The risk of buying individual shares

2nd Aug, 2017

By Robert Little

Many clients who come to see us for the first time own some shares. These shares might have been inherited, received when an old building society became a bank or bought through a company share save scheme. Some people also buy and sell shares on a regular basis because they like to dabble in the stock markets.

Most of these new clients have the shares of just one or two companies in their portfolio, rather than having a broad spread of different companies and different industries.

By owning the shares of just one or two companies you are exposed to something called “non-systemic risk”. This is the technical term for when an event affects one company without affecting other companies.

In this post I will explain this concept in more detail and suggest alternative options for investors.

Systemic vs non-systemic risk

Systemic risks affect all (or almost all) companies at once. A very good example of this was the global financial crisis of 2008, where the share prices of all companies in the UK (and the USA, Europe and further afield) fell at around the same time. Systemic risks affect the entire financial system (hence the name: systemic risk).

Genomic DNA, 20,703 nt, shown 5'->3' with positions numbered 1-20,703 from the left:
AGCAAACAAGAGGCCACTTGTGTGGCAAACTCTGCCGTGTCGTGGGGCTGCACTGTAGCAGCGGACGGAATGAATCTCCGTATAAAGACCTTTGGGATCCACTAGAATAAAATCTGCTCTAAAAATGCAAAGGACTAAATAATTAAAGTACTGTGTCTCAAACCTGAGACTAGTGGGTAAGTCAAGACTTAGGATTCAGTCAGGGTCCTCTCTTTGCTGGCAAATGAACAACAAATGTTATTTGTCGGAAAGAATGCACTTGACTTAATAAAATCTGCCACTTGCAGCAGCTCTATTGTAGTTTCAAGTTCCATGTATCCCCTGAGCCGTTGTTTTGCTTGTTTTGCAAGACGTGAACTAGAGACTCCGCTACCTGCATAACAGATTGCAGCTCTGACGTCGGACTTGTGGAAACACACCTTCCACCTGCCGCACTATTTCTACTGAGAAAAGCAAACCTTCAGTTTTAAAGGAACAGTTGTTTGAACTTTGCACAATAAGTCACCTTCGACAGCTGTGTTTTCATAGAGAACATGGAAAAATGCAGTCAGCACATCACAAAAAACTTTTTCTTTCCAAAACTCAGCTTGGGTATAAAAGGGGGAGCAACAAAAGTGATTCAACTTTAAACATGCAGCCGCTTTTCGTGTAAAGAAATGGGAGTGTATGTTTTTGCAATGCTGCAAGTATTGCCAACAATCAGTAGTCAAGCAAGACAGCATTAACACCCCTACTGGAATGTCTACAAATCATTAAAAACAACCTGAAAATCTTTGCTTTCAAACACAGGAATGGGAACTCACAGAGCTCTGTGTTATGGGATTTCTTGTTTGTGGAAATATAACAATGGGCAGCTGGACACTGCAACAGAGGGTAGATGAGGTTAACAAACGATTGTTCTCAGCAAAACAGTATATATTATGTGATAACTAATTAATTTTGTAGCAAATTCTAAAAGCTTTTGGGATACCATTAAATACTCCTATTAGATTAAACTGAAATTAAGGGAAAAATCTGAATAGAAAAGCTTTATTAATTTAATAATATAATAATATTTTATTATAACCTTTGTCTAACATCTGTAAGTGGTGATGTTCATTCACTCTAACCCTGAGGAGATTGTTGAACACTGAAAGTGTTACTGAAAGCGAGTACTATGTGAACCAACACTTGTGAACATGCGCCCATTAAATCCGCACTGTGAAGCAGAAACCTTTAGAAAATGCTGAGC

On the other hand, non-systemic risks only affect one company or one industry. This post is particularly timely because in the last week 3 large companies have been affected by different non-systemic risk:

  • On 1st August, the share price of AA (the accident recovery firm) fell around 14% after its Chairman was unexpectedly fired for gross misconduct
  • On 27th July, the share price of AstraZeneca (the chemical giant) fell around 16% after one of its clinical trials failed
  • On 26th July, the share price of Provident Financial (the doorstep lender) fell around 6% after it released its financial results which showed a 45% fall in profits

The FTSE 100 index shows the collective share price changes of the 100 largest companies based in the UK, including AstraZeneca.

On the day the AstraZeneca share price fell by 16% the FTSE 100 index rose by around 0.1%. This shows that AstraZeneca’s bad day did not have a knock on effect with the entire UK share market even though it is a very large firm.